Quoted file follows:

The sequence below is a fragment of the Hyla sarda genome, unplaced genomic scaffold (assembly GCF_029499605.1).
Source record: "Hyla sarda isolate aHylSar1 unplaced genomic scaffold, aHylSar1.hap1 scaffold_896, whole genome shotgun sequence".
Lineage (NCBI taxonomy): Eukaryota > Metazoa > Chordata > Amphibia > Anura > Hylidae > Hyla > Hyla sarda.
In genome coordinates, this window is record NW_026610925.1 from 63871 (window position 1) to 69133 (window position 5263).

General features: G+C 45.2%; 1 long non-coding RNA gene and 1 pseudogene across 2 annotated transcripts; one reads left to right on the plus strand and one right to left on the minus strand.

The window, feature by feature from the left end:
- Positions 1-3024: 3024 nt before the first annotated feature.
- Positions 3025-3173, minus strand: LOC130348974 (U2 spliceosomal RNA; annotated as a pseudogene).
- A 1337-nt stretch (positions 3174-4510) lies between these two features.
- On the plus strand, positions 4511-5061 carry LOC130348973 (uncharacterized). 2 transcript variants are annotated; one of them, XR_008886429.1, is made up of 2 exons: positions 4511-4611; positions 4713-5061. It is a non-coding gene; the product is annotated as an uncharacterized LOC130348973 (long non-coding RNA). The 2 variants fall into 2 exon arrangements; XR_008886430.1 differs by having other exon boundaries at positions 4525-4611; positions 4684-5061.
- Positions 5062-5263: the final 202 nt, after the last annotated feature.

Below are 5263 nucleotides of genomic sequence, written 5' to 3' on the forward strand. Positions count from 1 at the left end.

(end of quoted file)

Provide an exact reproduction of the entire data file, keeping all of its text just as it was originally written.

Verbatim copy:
The sequence below is a fragment of the Hyla sarda genome, unplaced genomic scaffold (assembly GCF_029499605.1).
Source record: "Hyla sarda isolate aHylSar1 unplaced genomic scaffold, aHylSar1.hap1 scaffold_896, whole genome shotgun sequence".
Lineage (NCBI taxonomy): Eukaryota > Metazoa > Chordata > Amphibia > Anura > Hylidae > Hyla > Hyla sarda.
In genome coordinates, this window is record NW_026610925.1 from 63871 (window position 1) to 69133 (window position 5263).

General features: G+C 45.2%; 1 long non-coding RNA gene and 1 pseudogene across 2 annotated transcripts; one reads left to right on the plus strand and one right to left on the minus strand.

The window, feature by feature from the left end:
- Positions 1-3024: 3024 nt before the first annotated feature.
- Positions 3025-3173, minus strand: LOC130348974 (U2 spliceosomal RNA; annotated as a pseudogene).
- A 1337-nt stretch (positions 3174-4510) lies between these two features.
- On the plus strand, positions 4511-5061 carry LOC130348973 (uncharacterized). 2 transcript variants are annotated; one of them, XR_008886429.1, is made up of 2 exons: positions 4511-4611; positions 4713-5061. It is a non-coding gene; the product is annotated as an uncharacterized LOC130348973 (long non-coding RNA). The 2 variants fall into 2 exon arrangements; XR_008886430.1 differs by having other exon boundaries at positions 4525-4611; positions 4684-5061.
- Positions 5062-5263: the final 202 nt, after the last annotated feature.

Below are 5263 nucleotides of genomic sequence, written 5' to 3' on the forward strand. Positions count from 1 at the left end.